Real Estate and the dog days of summer. Let's face it...the real estate market is a tough place right now. For those of us who love what we do, we're in it for the long haul. It just doesn't change the reality that nationally and locally we're in a very difficult time. That translates several ways. First, nearing the bottom of the trough, it is a good time to buy. There are exceptional opportunities out there that will pay huge dividends down the road as an investment but you must have vision. Selling right now takes backbone and the courage to make smart, strategic decisions. There is no logic to the market. Some homes that are not, at first glance, competitive sell quickly. Good homes that should sell, sit. Should one attempt to market their home at this point in time? First and beyond that always translates into personal need. If your circumstances dictate a move, then do so in an intelligent, aggressive way. This is no time for greed so if you need to sell, be practical.

Long term rates edge down. For a change last week, long term rates came down to more attractive levels. Long-term mortgage interest rates were down Friday, and the benchmark 10-year Treasury bond yield slipped to 4.68%. The 30-year fixed-rate average fell to 6.23 percent, and the 15-year fixed rate sank to 5.91 percent. The 1-year adjustable held steady at 5.51 percent. The 30-year Treasury bond yield was down at 4.87 percent.

Is the stock market surge over the last 9 months really that surprising? Face it, with real estate numbers slumping all over the U.S., it's not rocket science that since last fall the markets have set record highs. Investors wanted a place to put their money and it wasn't going to be in the real estate market. Watch this carefully over the long haul. When we see a trend that has money consistency leaving the markets for real estate, we may be on our way back up in property value and demand. The last few weeks have demonstrated volatility in the stock market based on one major issue: credit. From the sub prime mortgage problem which is now in the 2nd inning of a 9 inning game to the more recent "A minus" lending downturn, there is a significant credit issue with our housing market that will affect us into 2008.

Property tax issues will remain for a number of Indiana counties through the early part of 2008. Most people think that as Governor Mitch Daniels suspended property taxes to the 2006 level, we were out of the tax nightmare. Wrong. We've suspended our problems, not fixed them. Those reassessments will be back in early 2008 shortly before the 2007 taxes kick in. This whole thing is still very much in flux. From the inside we're hearing that Marion County's problems may be solved by a 1/3, 1/3, 1/3 solution. That is a 1/3 higher residential tax than '06, some form of a consumption tax that will cover 1/3 of the previous tax increase and finally 1/3 higher assessments on business locations that saw virtually NO increase in valuation in the previous numbers. Stay tuned......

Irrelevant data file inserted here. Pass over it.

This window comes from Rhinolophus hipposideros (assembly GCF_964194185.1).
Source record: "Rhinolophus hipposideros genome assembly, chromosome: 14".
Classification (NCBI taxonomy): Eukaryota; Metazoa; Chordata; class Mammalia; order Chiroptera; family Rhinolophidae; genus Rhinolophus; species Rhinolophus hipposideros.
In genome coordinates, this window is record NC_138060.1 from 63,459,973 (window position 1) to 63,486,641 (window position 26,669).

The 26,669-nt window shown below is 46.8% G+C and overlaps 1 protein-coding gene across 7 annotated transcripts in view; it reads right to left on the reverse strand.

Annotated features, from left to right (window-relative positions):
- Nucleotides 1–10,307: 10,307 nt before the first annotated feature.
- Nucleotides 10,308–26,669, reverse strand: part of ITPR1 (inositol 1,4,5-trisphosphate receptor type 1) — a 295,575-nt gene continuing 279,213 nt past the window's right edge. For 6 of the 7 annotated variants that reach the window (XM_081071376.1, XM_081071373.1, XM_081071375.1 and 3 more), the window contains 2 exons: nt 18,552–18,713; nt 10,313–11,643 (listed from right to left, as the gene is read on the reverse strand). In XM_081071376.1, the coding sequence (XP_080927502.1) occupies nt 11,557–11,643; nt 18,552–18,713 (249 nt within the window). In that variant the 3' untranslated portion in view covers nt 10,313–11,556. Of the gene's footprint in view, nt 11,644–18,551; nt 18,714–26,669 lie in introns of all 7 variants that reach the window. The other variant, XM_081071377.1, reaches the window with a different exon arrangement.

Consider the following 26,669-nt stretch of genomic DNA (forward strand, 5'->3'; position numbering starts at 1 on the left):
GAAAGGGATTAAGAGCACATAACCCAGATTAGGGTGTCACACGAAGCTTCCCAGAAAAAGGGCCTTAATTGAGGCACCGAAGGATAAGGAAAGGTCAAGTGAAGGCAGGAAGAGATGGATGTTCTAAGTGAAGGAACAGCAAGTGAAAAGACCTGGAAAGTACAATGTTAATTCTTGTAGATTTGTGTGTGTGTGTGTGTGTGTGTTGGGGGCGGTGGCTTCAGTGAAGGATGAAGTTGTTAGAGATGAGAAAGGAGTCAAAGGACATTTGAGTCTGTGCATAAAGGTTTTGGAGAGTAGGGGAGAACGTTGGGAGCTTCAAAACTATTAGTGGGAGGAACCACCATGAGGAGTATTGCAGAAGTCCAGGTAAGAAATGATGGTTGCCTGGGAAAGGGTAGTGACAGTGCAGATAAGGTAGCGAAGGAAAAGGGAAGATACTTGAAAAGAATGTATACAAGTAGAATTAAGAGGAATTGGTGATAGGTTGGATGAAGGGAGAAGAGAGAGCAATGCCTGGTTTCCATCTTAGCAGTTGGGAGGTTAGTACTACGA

National Housing Numbers eyeing the future?
According to First American's CoreLogic which tracks national real estate trends,

"House-price acceleration -- the rate of change in home prices, whether up or down -- is also moderating after 18 months of decline, evidence that downward price trends at the national level are nearing bottom.

Further, prices were still rising in eight of the 10 markets identified by CoreLogic as the highest risk. The highest-risk markets were: Detroit-Livonia-Dearborn, Mich. (-.46 percent appreciation); Warren-Troy-Farmington Hills, Mich. (1.21 percent); Memphis, Tenn. (6.63 percent); Youngstown-Warren Boardman, Ohio-Penn. (4.8 percent); Dayton, Ohio (4.42 percent); Grand Rapids-Wyoming, Mich. (1.55 percent); Toledo, Ohio (1.66 percent); Cleveland-Elyria-Mentor, Ohio (4.89 percent); Indianapolis-Carmel, Ind. (-3.5 percent); and Akron, Ohio (6.14 percent).

Prices continued to rise in all 10 markets identified by CoreLogic as those with the lowest risk: Sarasota-Bradenton-Venice, Fla. (2.51 percent appreciation); Orlando-Kissimmee, Fla. (4.19 percent); West Palm Beach-Boca Raton-Boynton, Fla. (3.97 percent); Ft. Lauderdale-Pompano-Deerfield Fla. (5.57 percent); Washington, D.C.-Arlington-Alexandria, Va. (3.51 percent); Virginia Beach-Norfolk-Newport News, Va. (9.18 percent); Richmond, Va. (7.12 percent); Bethesda-Gaithersburg-Fredericksburg, Md. (2.45 percent); Salt Lake City, Utah (12.96 percent); and Honolulu, Hawaii (7.87 percent).